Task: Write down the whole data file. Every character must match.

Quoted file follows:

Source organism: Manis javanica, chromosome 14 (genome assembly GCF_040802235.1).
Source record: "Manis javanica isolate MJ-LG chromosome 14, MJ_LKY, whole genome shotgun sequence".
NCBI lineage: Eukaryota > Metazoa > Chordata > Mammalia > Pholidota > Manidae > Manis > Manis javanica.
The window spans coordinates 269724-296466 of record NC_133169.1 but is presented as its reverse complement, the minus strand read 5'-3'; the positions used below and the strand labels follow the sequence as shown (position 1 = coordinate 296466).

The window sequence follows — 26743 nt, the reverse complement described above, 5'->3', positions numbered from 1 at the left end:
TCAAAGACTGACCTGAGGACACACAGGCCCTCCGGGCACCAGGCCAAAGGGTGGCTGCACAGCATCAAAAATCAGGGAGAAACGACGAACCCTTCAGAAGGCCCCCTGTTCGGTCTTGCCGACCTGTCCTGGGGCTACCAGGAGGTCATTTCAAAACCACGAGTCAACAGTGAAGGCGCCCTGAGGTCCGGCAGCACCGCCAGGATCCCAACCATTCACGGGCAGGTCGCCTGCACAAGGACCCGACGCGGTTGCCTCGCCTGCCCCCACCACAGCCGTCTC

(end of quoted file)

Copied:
Source organism: Manis javanica, chromosome 14 (genome assembly GCF_040802235.1).
Source record: "Manis javanica isolate MJ-LG chromosome 14, MJ_LKY, whole genome shotgun sequence".
NCBI lineage: Eukaryota > Metazoa > Chordata > Mammalia > Pholidota > Manidae > Manis > Manis javanica.
The window spans coordinates 269724-296466 of record NC_133169.1 but is presented as its reverse complement, the minus strand read 5'-3'; the positions used below and the strand labels follow the sequence as shown (position 1 = coordinate 296466).

The window sequence follows — 26743 nt, the reverse complement described above, 5'->3', positions numbered from 1 at the left end:
TCAAAGACTGACCTGAGGACACACAGGCCCTCCGGGCACCAGGCCAAAGGGTGGCTGCACAGCATCAAAAATCAGGGAGAAACGACGAACCCTTCAGAAGGCCCCCTGTTCGGTCTTGCCGACCTGTCCTGGGGCTACCAGGAGGTCATTTCAAAACCACGAGTCAACAGTGAAGGCGCCCTGAGGTCCGGCAGCACCGCCAGGATCCCAACCATTCACGGGCAGGTCGCCTGCACAAGGACCCGACGCGGTTGCCTCGCCTGCCCCCACCACAGCCGTCTC